As an interesting side note, 57% of all census tracts in the United States were considered for the opportunity zone program. The Treasury Department had to tamp down on this enthusiasm by assessing each proposed tract and only certifying those that fully met the criteria. In the end, the Treasury department certified about 8,800 tracts as opportunity zones in June 2018.

What are opportunity zone funds?

To participate in the program investors must invest through Qualified Opportunity Funds which are required to invest at least 90% of their assets in one or more qualified opportunity zones.

How do you become a Qualified Opportunity Fund?

It’s a rather informal process to become a Qualified Opportunity Fund. A corporation, LLC or partnership simply self-certifies to the IRS by filing Form 8996 with its federal income tax return. The return with Form 8996 must be filed timely, taking extensions into account.

Qualified Opportunity Funds are restricted to investing in the following:

  • Partnership interests in businesses operating in opportunity zones

  • Stock ownership in businesses conducting most or all operations in opportunity zones

  • Property such as real estate based in opportunity zones

A Qualified Opportunity Fund is allowed to develop new buildings or re-hab existing buildings.

However, if it is a re-hab such as a condominium conversion vs new construction, then the fund must spend more in the improvement of the building vs the cost of buying the original building.

Furthermore, development must be completed within 30 months of the purchase. It is unclear whether pandemics will affect the time limit.

Requirements to be an eligible opportunity zone business

To qualify for the program, businesses must earn at least 50% of its gross income from business activities within a qualified opportunity zone for each taxable year.

There are three safe harbor tests that a business may use and it’s okay for a business to satisfy just one of the following tests:

  • The 50% of hours of services received or uses test

  • The amounts paid for services test

  • The necessary tangible property and business functions test

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Problems with the opportunity zone program

The opportunity zone program has unfortunately been subject to abuses, as evidenced by the fact that many upscale urban areas were also designated as opportunity zones.

For example, much of downtown Indianapolis was designated as an opportunity zone while several low income, economically distressed neighborhoods around downtown were ignored.

In another egregious example, a super yacht marina in West Palm Beach, Florida was designated as an economically distressed opportunity zone.

Congress did not include any reporting requirements in the Tax Cuts and Jobs Act of 2017, which meant that beneficiaries of the program were not required to disclose the value of the projects they invested in nor the value of the tax breaks they received, making it very difficult to assess the merits of the program.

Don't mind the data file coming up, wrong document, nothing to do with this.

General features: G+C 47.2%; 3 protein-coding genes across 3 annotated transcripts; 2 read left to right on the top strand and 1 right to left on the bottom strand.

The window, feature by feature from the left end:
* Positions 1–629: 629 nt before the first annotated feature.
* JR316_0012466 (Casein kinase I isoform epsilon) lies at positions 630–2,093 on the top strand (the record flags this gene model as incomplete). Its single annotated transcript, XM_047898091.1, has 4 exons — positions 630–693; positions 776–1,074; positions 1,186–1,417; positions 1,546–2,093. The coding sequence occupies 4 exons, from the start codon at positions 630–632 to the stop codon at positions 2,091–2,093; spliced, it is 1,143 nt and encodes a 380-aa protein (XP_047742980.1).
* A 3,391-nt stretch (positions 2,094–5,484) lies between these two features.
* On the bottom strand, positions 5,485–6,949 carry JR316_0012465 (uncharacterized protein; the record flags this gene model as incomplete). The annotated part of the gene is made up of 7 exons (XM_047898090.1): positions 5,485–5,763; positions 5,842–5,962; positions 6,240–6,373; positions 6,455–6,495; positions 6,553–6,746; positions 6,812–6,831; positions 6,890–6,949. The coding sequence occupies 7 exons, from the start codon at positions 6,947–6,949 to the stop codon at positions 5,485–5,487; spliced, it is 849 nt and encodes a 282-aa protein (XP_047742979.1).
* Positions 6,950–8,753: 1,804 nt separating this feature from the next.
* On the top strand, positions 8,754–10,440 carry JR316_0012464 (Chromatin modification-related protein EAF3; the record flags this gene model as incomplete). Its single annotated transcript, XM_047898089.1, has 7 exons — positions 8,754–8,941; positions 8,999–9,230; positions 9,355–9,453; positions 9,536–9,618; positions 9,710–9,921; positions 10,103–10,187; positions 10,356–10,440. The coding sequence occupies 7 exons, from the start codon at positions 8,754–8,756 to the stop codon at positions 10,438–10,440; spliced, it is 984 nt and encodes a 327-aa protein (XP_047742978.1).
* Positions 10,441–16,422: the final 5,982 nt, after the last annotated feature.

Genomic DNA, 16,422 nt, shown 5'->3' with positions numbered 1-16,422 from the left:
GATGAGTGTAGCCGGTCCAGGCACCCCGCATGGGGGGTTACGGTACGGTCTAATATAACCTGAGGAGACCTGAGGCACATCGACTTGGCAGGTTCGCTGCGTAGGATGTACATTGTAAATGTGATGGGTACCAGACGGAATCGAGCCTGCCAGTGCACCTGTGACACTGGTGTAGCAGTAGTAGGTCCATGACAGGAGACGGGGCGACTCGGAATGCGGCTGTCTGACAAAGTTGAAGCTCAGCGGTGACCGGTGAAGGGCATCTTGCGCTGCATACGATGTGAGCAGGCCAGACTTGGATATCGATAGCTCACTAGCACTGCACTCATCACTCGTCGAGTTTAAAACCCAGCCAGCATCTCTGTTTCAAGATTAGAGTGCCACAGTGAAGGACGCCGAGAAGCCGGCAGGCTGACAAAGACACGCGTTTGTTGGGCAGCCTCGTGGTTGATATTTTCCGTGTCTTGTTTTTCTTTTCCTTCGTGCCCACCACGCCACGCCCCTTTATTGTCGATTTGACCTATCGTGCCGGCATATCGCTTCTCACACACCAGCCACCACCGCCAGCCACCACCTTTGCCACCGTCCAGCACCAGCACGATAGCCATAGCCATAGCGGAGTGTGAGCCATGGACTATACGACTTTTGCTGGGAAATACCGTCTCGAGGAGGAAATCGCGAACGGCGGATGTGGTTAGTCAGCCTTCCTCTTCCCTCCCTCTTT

Opportunity funds also suffer from other issues such as governance issues with multiple partners, and the difficulty of raising enough capital with just one owner.

Delays due to the pandemic

In April, the IRS issued Notice 2020-23 which included relief for certain time sensitive actions such as the 180 day period in which capital gains need to be rolled into a qualified opportunity zone fund. If the taxpayer’s 180 day deadline fell between April 1st, 2020 and July 15th, 2020, then the deadline was automatically moved up to July 15th, 2020. It’s anyone’s guess what will have after July 15th.

Another topic that has yet to be addressed by the IRS is the 12 month re-investment rule, where a qualified opportunity fund has 12 months from the date of sale of qualified opportunity zone assets to reinvest the proceeds into other qualified assets.

Typically, a federally declared disaster will mean that the fund will have another 12 months to complete the re-investment, but it’s unclear whether this will apply to COVID-19.

Pro Tip: Qualified investment fund investments have a 30 month working capital safe harbor which grants businesses 30 months to use working capital held as cash. If the project is delayed due to a federally declared disaster, then the business can have another 24 months to use up the working capital. Will this be enough time given the pandemic?

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Disclosure: Hauseit® and its affiliates do not provide tax, legal, financial or accounting advice. This material has been prepared for informational purposes only, and is not intended to provide, and should not be relied on for, tax, legal, financial or accounting advice. No representation, guarantee or warranty of any kind is made regarding the completeness or accuracy of information provided. Hauseit LLC is a Licensed Real Estate Broker, licensed to do business in New York under license number 10991232340. Principal Office: 148 Lafayette Street, New York, NY 10013.